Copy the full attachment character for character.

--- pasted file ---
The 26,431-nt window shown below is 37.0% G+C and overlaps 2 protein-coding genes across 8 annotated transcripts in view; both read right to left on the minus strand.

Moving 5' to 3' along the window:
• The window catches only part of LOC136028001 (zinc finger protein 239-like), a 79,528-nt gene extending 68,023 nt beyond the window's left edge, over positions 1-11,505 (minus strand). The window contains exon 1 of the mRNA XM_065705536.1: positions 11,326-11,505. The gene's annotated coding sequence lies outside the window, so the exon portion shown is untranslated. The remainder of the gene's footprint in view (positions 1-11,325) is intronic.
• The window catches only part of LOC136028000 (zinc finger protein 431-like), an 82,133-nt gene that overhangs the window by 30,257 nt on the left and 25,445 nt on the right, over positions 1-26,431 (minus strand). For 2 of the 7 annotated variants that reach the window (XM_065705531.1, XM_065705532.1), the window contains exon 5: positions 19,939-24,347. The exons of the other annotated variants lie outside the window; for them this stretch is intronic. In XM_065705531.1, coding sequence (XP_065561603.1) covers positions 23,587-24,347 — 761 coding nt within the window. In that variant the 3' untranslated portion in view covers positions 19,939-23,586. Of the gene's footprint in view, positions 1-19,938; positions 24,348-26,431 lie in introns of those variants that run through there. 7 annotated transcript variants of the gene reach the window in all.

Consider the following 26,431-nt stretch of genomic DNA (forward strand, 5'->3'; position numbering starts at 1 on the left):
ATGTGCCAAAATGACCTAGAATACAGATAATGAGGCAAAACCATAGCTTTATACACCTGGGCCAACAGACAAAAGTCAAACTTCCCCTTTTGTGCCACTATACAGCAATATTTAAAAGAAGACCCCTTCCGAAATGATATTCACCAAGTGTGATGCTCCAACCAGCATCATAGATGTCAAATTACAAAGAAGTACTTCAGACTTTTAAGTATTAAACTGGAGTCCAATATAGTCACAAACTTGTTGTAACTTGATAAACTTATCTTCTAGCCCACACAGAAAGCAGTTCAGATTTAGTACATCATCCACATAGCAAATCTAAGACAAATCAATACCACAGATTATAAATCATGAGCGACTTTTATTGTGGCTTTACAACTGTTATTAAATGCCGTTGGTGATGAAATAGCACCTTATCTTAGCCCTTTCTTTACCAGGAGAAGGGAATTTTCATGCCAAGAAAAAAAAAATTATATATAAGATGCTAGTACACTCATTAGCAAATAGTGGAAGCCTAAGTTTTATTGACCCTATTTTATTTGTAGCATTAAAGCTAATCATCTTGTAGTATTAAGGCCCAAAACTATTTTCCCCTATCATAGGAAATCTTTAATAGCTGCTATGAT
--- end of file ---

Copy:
The 26,431-nt window shown below is 37.0% G+C and overlaps 2 protein-coding genes across 8 annotated transcripts in view; both read right to left on the minus strand.

Moving 5' to 3' along the window:
• The window catches only part of LOC136028001 (zinc finger protein 239-like), a 79,528-nt gene extending 68,023 nt beyond the window's left edge, over positions 1-11,505 (minus strand). The window contains exon 1 of the mRNA XM_065705536.1: positions 11,326-11,505. The gene's annotated coding sequence lies outside the window, so the exon portion shown is untranslated. The remainder of the gene's footprint in view (positions 1-11,325) is intronic.
• The window catches only part of LOC136028000 (zinc finger protein 431-like), an 82,133-nt gene that overhangs the window by 30,257 nt on the left and 25,445 nt on the right, over positions 1-26,431 (minus strand). For 2 of the 7 annotated variants that reach the window (XM_065705531.1, XM_065705532.1), the window contains exon 5: positions 19,939-24,347. The exons of the other annotated variants lie outside the window; for them this stretch is intronic. In XM_065705531.1, coding sequence (XP_065561603.1) covers positions 23,587-24,347 — 761 coding nt within the window. In that variant the 3' untranslated portion in view covers positions 19,939-23,586. Of the gene's footprint in view, positions 1-19,938; positions 24,348-26,431 lie in introns of those variants that run through there. 7 annotated transcript variants of the gene reach the window in all.

Consider the following 26,431-nt stretch of genomic DNA (forward strand, 5'->3'; position numbering starts at 1 on the left):
ATGTGCCAAAATGACCTAGAATACAGATAATGAGGCAAAACCATAGCTTTATACACCTGGGCCAACAGACAAAAGTCAAACTTCCCCTTTTGTGCCACTATACAGCAATATTTAAAAGAAGACCCCTTCCGAAATGATATTCACCAAGTGTGATGCTCCAACCAGCATCATAGATGTCAAATTACAAAGAAGTACTTCAGACTTTTAAGTATTAAACTGGAGTCCAATATAGTCACAAACTTGTTGTAACTTGATAAACTTATCTTCTAGCCCACACAGAAAGCAGTTCAGATTTAGTACATCATCCACATAGCAAATCTAAGACAAATCAATACCACAGATTATAAATCATGAGCGACTTTTATTGTGGCTTTACAACTGTTATTAAATGCCGTTGGTGATGAAATAGCACCTTATCTTAGCCCTTTCTTTACCAGGAGAAGGGAATTTTCATGCCAAGAAAAAAAAAATTATATATAAGATGCTAGTACACTCATTAGCAAATAGTGGAAGCCTAAGTTTTATTGACCCTATTTTATTTGTAGCATTAAAGCTAATCATCTTGTAGTATTAAGGCCCAAAACTATTTTCCCCTATCATAGGAAATCTTTAATAGCTGCTATGAT